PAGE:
UVic rushes to compete for millions in research dollars

Campus News


Due to successful fundraising, UVic students wishing to travel will receive new funding from the President’s Asia Partners Fund and the President’s Excellence Fund. Over a four-year period, UVic will invest $300 000 to support students travelling to Asia and $60 000–$70 000 to UVic students who wish to have part of their education in another province. Funding will also be increased to existing programs that support Indigenous students who go back to communities and engage in research initiatives.

UVic president Jamie Cassels also discussed the Canada First Excellence Fund, a federal program which will disburse $1.5 billion in funds to Canadian research institutions over the next 7–8 years. Cassels was pleased that the funding was targeted towards human talent and discovery as opposed to building new infrastructure. However, the timelines are “impossibly short.” Universities were asked two weeks ago to submit a proposal for the first tranche of funding, worth up to $350 million, by Feb. 2. Applications for the next tranche, worth up to $800 million, will be due on Oct. 30 of this year. UVic could partner with other universities in its research proposals, but cannot make more than one proposal per tranche. UVic VP Research David Castle has been asked to “leave no dollar on the table,” and will lead an accelerated proposal to fund UVic’s existing research on the environment, oceans and coasts, and climate change. However, Cassels said that the compacted timeline “might not have the hallmarks of the usual UVic broad-based consulting process.”


In response to the fossil fuel divestment movement, UVic will hold a public forum on Jan. 26 which will include a panel discussion featuring representatives from Divest UVic, Suncor, the Beaver Lake Cree Nation, and UVic’s climate research institute. The free event begins 7 p.m. in Flury Hall (B150) in the Bob Wright Centre.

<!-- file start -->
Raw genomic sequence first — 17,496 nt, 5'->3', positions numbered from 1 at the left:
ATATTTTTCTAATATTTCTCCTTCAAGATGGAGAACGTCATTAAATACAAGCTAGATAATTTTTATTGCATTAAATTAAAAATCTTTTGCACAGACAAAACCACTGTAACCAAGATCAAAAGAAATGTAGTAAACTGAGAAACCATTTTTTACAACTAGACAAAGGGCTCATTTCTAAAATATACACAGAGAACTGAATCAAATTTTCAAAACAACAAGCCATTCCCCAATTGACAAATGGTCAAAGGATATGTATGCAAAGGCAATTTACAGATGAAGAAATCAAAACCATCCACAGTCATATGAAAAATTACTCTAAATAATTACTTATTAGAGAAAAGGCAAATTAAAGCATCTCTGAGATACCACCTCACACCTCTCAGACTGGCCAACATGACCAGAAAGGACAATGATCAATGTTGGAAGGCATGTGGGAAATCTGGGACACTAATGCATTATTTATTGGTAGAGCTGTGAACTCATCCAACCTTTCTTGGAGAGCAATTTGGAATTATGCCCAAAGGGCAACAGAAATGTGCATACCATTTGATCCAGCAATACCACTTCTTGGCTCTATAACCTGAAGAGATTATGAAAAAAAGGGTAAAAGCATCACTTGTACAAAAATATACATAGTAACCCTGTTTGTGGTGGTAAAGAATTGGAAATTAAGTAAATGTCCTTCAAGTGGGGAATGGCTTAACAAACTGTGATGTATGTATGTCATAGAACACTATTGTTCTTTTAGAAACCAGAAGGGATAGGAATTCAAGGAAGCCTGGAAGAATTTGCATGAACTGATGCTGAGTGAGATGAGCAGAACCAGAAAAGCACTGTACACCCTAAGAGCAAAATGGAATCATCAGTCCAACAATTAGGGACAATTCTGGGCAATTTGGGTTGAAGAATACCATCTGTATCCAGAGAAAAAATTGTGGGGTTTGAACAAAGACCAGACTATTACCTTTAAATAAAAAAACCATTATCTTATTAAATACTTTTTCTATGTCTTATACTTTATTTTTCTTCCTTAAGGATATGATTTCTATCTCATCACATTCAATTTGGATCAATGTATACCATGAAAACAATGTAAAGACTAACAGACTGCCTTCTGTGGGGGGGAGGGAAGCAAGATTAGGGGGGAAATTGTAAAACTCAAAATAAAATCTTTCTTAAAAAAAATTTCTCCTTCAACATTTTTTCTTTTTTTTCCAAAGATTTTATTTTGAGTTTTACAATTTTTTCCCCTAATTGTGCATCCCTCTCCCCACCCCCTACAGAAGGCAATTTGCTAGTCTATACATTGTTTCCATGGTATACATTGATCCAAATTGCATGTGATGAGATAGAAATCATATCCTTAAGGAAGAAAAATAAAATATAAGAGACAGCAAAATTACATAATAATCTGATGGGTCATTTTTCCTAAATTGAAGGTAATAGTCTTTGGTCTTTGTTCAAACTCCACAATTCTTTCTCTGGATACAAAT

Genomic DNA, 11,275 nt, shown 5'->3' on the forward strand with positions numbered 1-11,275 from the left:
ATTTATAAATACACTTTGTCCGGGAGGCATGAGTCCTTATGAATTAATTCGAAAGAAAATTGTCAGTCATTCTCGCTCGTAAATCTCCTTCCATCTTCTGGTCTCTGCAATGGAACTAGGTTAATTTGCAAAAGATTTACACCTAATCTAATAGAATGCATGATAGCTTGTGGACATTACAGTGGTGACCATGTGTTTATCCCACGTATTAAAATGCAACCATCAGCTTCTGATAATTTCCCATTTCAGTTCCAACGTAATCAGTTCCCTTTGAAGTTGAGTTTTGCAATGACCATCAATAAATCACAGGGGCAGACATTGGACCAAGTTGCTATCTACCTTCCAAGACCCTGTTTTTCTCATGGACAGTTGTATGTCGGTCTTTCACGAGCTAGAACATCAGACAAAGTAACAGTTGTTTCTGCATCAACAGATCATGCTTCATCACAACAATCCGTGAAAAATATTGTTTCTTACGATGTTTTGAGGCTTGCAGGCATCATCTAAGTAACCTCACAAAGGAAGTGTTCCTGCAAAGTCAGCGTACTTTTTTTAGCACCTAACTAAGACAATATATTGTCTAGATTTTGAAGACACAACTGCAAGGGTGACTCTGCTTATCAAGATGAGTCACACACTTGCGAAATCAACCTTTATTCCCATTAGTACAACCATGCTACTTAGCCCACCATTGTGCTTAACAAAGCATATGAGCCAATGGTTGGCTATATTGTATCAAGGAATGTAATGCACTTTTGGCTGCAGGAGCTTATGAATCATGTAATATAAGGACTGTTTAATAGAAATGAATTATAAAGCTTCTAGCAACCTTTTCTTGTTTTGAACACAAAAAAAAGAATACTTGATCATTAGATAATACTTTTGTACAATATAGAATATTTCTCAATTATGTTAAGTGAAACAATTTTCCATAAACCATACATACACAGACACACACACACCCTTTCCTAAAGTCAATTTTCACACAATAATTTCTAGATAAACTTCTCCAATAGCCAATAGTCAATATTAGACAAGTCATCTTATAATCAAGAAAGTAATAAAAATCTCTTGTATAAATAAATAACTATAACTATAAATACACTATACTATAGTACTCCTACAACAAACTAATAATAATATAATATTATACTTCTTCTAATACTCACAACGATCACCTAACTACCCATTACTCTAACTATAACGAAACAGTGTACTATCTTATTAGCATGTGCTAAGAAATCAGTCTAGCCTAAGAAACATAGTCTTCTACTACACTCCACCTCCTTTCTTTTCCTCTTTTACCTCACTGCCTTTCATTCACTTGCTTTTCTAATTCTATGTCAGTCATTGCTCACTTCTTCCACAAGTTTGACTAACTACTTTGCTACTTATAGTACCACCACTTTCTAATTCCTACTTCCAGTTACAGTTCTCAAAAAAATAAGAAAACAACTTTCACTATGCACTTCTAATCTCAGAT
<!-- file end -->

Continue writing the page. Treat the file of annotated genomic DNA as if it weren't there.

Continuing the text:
Valerie Kuehne, acting VP Academic and Provost, said that the university would begin consultations on the 2015 Campus Plan update next month. The Campus Plan, last updated in 2003, guides the physical development of the campus. According to Kuehne, the 2003 update prioritized “compact growth” due to limited land, which she believed was prescient since UVic constructed nine new buildings since then. She emphasized that the updated plan should reflect the university’s academic mission, while providing flexibility to respond to unforeseen needs.

VP Finance and Operations Gayle Gorrill said that while UVic “has neighbours that are very interested on what we do on campus,” the academic goals of the university should drive development. There will be several mobile booths from Jan. 13–16, with an official launch slated for Jan. 28 from 4:30–6 p.m. that will feature Eric Higgs (director of the environmental studies school) and Andrew Rowe (a professor of mechanical engineering). An Ideas Forum will take place Feb. 4 from 11 a.m.–8 p.m. in the Michèle Pujol room. There will also be a website available during the consultation process.


Tony Eder, director of institutional planning and analysis, began the meeting with a summary of “university ranking season.” Eder said that while rankings like the Times Higher Education (THE) survey advertise UVic’s merits to international markets and the parents of prospective students, word-of-mouth and campus visits were more influential in final enrolment decisions. He also believed that certain ranking schemes relied too heavily on reputational surveys (particularly the THE and QS World rankings). Eder attributed UVic’s less favourable reputation scores to lack of information on the part of respondents as opposed to negative opinions, and that the UVic Difference Project (a comprehensive communications and marketing plan) is having a positive effect.


UVic’s search for a permanent VP Academic and Provost aims to have a shortlist of candidates in the next month, and more information will be disseminated in public forums then.

UVic has also amended its admissions requirements for the Combined Program in Music and Computer Science, which will allow students to enter the first year, when students have been required to transfer in during their second year in the past, which the Senate Committee on Admission, Re-registration and Transfer (SCART) believed was cumbersome. The proposal passed unanimously.